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Bogus 1889-S Morgan dollar

Practice piece for counterfeiter?
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Published : 11/29/12
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The 1889-S Morgan silver dollar is not one of the dates in the series usually associated with added Mint marks.

With a mintage of 700,000 pieces, it is generally considered a “scarce” date, not a rare one.

The current Coin Values price for an 1889-S Morgan dollar in About Uncirculated 50 is only $125, which is definitely on the lower end as justification for the work involved in the alteration process.

The coin shown here has an embossed S Mint mark alteration, produced by drilling a hole into the coin from the edge, inserting a special tool into the hole, and forcing metal in the shape of a Mint mark up to the surface of the coin.

Detecting this type of alteration is generally done as follows:

➤ Assess overall appearance: Most Philadelphia Mint Morgan dollars — none of which carry a Mint mark — have a different luster and surface texture than a dollar from the same year at the San Francisco Mint. Silver dollar specialists can often determine the Mint of a given coin just by looking at the obverse. If the obverse of a silver dollar looks like a Philadelphia Mint issue, and a Mint mark appears on the reverse of the coin, look closer at the piece.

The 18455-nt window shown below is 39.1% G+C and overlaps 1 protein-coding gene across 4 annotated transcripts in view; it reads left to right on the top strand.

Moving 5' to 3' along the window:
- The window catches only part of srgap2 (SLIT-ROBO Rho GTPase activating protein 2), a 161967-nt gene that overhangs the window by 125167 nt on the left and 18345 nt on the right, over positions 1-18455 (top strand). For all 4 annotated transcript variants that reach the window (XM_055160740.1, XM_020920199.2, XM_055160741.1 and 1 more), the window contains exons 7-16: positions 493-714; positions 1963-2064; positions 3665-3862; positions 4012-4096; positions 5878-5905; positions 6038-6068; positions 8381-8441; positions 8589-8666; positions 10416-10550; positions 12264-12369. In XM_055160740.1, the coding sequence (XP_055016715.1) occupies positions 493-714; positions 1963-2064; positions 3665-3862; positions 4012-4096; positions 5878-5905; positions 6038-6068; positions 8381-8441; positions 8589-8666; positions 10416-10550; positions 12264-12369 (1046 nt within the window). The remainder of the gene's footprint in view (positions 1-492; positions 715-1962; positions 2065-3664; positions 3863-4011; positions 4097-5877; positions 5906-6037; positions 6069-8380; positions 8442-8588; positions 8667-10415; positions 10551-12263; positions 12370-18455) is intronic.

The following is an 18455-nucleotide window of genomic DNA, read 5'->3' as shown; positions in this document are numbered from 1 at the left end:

➤ Inspect the Mint mark: Most “embossed S” alterations I have seen exhibit an “S” that appears stronger in the centers and shallower on the serifs at the top and bottom. These alterations are normally sophisticated enough that the correct size and style Mint mark is used, so an embossed S will closely resemble a genuine S.

➤ Inspect the edge: If you look closely at the image of the edge of the coin, the reeding has a different depth and appearance directly below the embossed S. This is the area where the hole was drilled into the coin, then repaired.

It is possible that this altered 1889-S Morgan dollar was a “practice piece” for the alteration expert.

After this fake was produced and inspected, our counterfeiter most likely moved on to producing 1884-S, 1892-S, 1893-S and 1896-S dollar alterations, all of which would be considerably more lucrative.

Michael Fahey is a senior numismatist at ANACS in Denver, Colo.

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